Convincing people they’re not all that good.

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Ray Comfort likes this particular evangelism trick apologetics argument. He didn’t invent it though; I’ve heard it from lots of people. Whenever he’s talking Christianity with someone, he’ll ask them, “Do you consider yourself a good person?” In my experience, a number of people will actually answer no. Sometimes because they actually don’t consider themselves good people; their karmic balance leans way too far on the bad side of the scale. Sometimes because they’re just being contrary; they don’t know what’s coming next, but they anticipate you want ’em to say yes, so they’re preemptively throwing a monkey wrench into things. And sometimes they do know what‘s coming next, and definitely wanna sabotage it. But in order to keep this article moving, let’s say they answered yes. PAGAN. “Yeah, I’m a pretty good person.” APOLOGIST. [ stifling that grin you get when they take the bait ] “So if you stand before God on Judgment Day, he’ll be okay with you and let you in?” PA

Lies!

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And the difference between lies and falsehoods—and why certain people don’t care there’s a difference. LIE laɪ noun. Intentional untruth: A false statement involving deception, or an impression designed to be misunderstood. 2. verb. To make an intentionally false statement, present a false impression, or deceive. [Liar laɪ(.ə)r noun. ] By “lie,” most folks ordinarily mean an intentional untruth. “I floss every day,” you tell your dentist, and you totally don’t. “I think I was going 45,” you tell the traffic cop, and you know you pushed it to 60 to beat the stoplight. “I exercise,” you tell your friends, but haven’t been to the gym since the first week of January. The truth is embarrassing, or may get you into trouble, or you’re sure it won’t get you out of trouble. But when you try to get people to believe otherwise, that’d be lying. But there’s another definition of “lie” floating around. It’s grown in popularity, ’cause people use it to provoke one another. In short,

Introducing death.

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Humans die. Here’s why. The first time we read about death in the bible, it’s in the Adam and Eve story. God tasks the first adám /“human” with taking care of a garden. Which is described as edén /“delightful,” but we tend to treat that adjective as a proper name, Eden , same as we do the word for human, Adam . Unlike fast-food jobs, Adam was given free rein to eat anything he found growing there. Well, almost anything. One particular tree, you remember, was off limits. Genesis 2.15-17 KWL 15 The L ORD God took the human and set him in a delightful garden to work it and watch over it. 16 The L ORD God commanded the human, saying, “Eat, eat , from every tree of the garden. 17 From the knowing-good-and-evil tree: Don’t eat from it. For on the day you eat from it, you ’ll die, die .” Ancient Hebrew repeated itself for emphasis. “Eat, eat ” meant God was serious about Adam eating whatever he wished; “Die, die ” meant God was serious about the knowing-good-and-evil tr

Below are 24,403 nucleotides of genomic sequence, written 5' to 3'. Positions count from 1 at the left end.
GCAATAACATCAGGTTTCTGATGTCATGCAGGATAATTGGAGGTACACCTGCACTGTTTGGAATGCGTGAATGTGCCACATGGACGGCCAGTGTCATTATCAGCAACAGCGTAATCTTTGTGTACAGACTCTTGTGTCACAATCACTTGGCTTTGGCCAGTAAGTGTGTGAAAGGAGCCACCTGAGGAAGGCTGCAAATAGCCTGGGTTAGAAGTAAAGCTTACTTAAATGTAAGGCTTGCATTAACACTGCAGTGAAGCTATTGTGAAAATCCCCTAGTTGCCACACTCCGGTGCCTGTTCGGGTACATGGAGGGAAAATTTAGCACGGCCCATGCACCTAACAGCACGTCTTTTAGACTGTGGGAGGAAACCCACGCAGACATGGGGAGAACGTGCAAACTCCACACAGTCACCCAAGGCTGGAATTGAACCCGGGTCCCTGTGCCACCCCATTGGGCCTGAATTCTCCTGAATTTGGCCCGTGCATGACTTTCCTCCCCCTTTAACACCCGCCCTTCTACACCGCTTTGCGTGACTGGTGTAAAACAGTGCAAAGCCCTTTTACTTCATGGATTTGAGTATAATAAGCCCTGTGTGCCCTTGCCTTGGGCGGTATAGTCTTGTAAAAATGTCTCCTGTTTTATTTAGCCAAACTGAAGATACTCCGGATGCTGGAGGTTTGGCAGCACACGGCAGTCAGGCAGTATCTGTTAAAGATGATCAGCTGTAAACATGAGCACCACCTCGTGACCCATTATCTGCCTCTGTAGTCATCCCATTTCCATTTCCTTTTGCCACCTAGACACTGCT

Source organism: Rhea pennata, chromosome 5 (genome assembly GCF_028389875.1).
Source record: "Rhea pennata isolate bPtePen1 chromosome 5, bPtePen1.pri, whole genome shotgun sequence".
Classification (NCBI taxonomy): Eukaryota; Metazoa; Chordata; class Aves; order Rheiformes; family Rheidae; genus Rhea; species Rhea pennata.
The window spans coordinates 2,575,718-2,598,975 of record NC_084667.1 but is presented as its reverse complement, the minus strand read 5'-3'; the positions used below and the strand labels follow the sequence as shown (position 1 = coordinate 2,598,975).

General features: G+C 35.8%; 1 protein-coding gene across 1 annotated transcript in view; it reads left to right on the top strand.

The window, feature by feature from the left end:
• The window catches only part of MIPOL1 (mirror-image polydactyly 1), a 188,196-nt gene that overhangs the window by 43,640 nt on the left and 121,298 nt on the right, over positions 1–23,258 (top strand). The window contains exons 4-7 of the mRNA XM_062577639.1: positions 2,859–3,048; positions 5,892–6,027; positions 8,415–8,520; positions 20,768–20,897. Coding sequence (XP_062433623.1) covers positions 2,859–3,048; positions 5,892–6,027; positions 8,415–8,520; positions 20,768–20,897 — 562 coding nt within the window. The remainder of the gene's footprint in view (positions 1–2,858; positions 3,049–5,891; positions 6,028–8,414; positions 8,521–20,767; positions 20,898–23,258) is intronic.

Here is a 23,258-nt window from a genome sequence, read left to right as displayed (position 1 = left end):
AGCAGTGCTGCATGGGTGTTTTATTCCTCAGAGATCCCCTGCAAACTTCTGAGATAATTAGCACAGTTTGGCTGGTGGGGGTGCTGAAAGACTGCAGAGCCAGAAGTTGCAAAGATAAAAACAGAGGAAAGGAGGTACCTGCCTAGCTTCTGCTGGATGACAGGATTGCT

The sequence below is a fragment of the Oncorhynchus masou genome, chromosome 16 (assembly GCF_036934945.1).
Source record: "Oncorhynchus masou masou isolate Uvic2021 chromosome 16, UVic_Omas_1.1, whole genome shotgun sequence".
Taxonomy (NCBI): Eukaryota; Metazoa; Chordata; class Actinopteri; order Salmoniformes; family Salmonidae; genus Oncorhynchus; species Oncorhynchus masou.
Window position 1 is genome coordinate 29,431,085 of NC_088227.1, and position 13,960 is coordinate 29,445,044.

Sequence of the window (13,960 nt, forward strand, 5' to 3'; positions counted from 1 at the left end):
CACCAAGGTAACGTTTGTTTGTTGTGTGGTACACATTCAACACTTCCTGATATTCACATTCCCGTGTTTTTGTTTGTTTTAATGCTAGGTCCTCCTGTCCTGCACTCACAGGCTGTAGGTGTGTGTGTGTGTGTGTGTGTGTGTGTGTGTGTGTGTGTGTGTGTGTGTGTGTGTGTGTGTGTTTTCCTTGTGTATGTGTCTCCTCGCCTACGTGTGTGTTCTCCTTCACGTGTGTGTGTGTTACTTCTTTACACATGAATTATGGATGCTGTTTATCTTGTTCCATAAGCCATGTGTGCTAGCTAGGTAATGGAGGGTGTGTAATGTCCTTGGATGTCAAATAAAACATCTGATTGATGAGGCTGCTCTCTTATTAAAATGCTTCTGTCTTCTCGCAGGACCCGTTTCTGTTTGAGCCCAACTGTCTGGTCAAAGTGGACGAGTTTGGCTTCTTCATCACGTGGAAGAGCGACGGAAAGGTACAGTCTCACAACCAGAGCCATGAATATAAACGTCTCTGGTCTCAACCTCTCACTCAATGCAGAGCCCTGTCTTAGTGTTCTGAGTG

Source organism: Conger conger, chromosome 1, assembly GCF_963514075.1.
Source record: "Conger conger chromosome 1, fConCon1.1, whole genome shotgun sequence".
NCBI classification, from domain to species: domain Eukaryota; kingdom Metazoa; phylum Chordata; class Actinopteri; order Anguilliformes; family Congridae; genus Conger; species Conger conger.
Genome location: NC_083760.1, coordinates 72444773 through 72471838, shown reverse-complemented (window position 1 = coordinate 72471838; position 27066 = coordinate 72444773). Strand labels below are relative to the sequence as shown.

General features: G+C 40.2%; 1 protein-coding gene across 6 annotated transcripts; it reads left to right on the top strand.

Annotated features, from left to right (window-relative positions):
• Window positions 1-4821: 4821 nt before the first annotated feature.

Evil’s existence, and God’s existence.

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The belief God and evil can’t coexist in the same universe is based on some bad logic. Every so often I bump into a nontheist who complains God can’t be real, can’t exist… because there’s such a thing as evil in the universe. Here’s how they’re figuring: If God’s real, God’s almighty, and God’s good like we Christians claim, he should’ve done something to get rid of evil, right? After all they would, if they were God. They’d have wiped out evil long ago, like with a great purging flood or something. They can’t fathom a God who’d be gracious enough to grant his wayward kids any leeway, any second chances to repent and return to the fold. He’d shut that s--- down on sight. So since God isn’t their kind of God, he must not exist. This is hardly a new idea. It’s been around since Epicurus of Athens first pitched it in the 300s BC . Or at least we think Epicurus pitched it. That’s what Christian author Lucius Caecilius Firmianus Lactantius claimed in his anti-Epicurean book

Evil spirits.

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Some of our beliefs about them are downright bizarre. It’s odd: Lots of people, Christians included, believe in spirits. God’s a spirit, obviously. Jn 4.24 Angels are spirits. He 1.14 Dead loved ones exist as spirits in the afterlife —or heaven, as many people imagine. Yet these very same people frequently refuse to believe in evil spirits. I used to say this mindset comes from Platonism. Though really, Plato of Athens wasn’t the first guy to assume if we could escape this world of matter and decay, and just become pure spirit, all our self-centered impulses, greed, materialism, lusts, and so forth would cease to exist, and we’d be nothing but good. The ancient Greeks believed this, but the present-day folks who believe the same thing, don’t necessarily believe it for the same reasons. They believe all spirits are good… because it simply never occurred to them spirits might be bad. Yeah, even though mythology, fairy tales, and horror movies are full of evil spirits. Monster

The legion of evil spirits.